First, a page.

Is colorectal cancer fatal? 5 facts you need to know
Over the past few decades, colorectal cancer has become Singapore’s top cancer diagnosis, It affects both genders, making up one in six cancer diagnoses for men, and one in seven for women. Those above age 50 are at highest risk. Men have a slightly higher risk, with colorectal cancer being the top cancer for men, and second only to breast cancer for women. The good news is that colorectal cancer is highly curable when caught in the early stages.
The doctor will want to know about your medical and family history and, if you’re showing symptoms, ask about how long you’ve had them. Assessments may be done via a colonoscopy, CT, MRI or PET scans, stool tests and biopsies.
Facts to know after a colorectal cancer diagnosis
- What makes colorectal cancer spread
The colon and rectum sit in a tight space surrounded by your hip bones and close to other organs. Thus, chances of the cancer spreading to other body parts are relatively high. This usually occurs at Stage 3, although metastatic tumours may spread early on, possibly years before the condition is diagnosed.
- Early removal of colonic polyps can be easy
A colonoscopy lets your doctor identify abnormal growths with a flexible, thin tube fitted with a light and camera that is inserted through the anus. If the polyp is small, it can be excised through this procedure.
A colonoscopy helps doctors identify and remove dangerous polyps.
Image: National University Cancer Institute Singapore
- Treating colorectal cancer
Surgery is the most common treatment for colorectal cancer. The surgeon will remove the tumour and a small amount of surrounding tissue. However, if the cancer is larger, a section of your colon or rectum may need to be removed and the cut ends reattached. If the disease has spread to other organs, surgery probably won’t cure you, but it may alleviate symptoms. Together with surgery, your doctor may suggest radiation therapy. Both surgery and radiation therapy mainly targets the cancer without affecting the rest of the body. To reach cancer cells that have travelled elsewhere, chemotherapy, targeted therapy and immunotherapy which go through your body may be advised.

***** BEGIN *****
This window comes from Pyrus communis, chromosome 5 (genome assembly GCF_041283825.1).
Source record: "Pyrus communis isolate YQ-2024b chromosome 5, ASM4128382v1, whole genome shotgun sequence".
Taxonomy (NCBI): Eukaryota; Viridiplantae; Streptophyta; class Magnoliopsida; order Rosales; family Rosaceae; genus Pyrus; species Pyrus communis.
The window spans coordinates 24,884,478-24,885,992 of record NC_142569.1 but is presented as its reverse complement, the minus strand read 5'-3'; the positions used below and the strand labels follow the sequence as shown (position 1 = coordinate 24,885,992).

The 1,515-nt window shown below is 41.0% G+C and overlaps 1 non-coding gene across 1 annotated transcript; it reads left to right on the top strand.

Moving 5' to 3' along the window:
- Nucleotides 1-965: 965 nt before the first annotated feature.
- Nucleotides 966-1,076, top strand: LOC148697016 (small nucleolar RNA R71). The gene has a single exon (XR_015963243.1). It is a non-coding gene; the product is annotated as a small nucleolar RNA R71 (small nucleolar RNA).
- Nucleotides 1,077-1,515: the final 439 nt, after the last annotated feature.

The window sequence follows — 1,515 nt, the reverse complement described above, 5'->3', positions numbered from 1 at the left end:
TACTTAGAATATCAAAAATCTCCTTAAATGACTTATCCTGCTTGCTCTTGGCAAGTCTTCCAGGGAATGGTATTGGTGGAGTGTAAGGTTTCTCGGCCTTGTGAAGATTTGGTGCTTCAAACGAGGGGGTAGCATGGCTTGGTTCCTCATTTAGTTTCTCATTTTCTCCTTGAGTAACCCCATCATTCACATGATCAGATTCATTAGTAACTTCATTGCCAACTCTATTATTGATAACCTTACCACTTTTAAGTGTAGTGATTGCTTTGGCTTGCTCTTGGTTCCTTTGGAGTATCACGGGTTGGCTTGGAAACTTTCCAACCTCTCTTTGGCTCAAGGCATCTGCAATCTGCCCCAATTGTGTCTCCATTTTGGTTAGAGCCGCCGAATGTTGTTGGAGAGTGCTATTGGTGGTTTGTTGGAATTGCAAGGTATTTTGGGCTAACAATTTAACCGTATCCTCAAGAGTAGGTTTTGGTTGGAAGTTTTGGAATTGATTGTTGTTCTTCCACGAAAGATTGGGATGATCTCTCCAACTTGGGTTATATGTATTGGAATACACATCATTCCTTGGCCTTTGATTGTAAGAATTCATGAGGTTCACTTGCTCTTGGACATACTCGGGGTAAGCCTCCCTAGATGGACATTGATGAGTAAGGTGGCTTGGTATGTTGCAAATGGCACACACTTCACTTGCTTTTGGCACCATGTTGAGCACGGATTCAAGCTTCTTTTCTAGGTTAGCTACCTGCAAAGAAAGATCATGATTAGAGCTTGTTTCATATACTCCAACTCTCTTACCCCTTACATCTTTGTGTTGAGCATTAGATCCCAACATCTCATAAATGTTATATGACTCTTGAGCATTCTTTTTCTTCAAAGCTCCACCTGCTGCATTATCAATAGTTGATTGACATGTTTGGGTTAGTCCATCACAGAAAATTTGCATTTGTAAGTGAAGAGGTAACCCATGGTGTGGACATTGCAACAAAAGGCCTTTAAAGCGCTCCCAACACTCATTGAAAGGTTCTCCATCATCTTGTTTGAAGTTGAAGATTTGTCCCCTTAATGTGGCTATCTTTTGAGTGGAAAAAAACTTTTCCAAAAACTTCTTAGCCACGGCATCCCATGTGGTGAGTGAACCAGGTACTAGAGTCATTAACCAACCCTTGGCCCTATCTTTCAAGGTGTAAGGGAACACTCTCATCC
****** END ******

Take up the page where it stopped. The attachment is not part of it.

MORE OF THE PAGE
- Survival rates after a colorectal cancer diagnosis
Current survival rates are around 84% for men, and 86% for women if the cancer is discovered at stage one. However, once the cancer is at stage four, survival rates drop to 10% for men, and 11% for women. Colorectal cancer is second to lung cancer as to the cause of cancer-related death for Singaporean men, and the third after breast and lung cancer for Singaporean women, but there has been an improvement in survival rate over the years.
- Post-cancer care
Most colorectal cancer survivors can expect to live the rest of their lives in good health. However, recurring cancer is a possibility and could resurface in just a few months. This may be because the earlier treatment did not get rid of all the cancer cells, or it could be a more advanced version of the original cancer. If colorectal cancer recurs, you may experience similar symptoms like bowel changes and abdominal pain. You may also not have any symptoms at all, which is why follow-up appointments and screenings are important. To minimise your risk, try to eat a healthy diet, keep active and trim, as well as avoid smoking and alcohol.
This article has been fact-checked by Dr Denis Cheong, colorectal surgery specialist of Surgi-TEN Specialists at Farrer Park Hospital.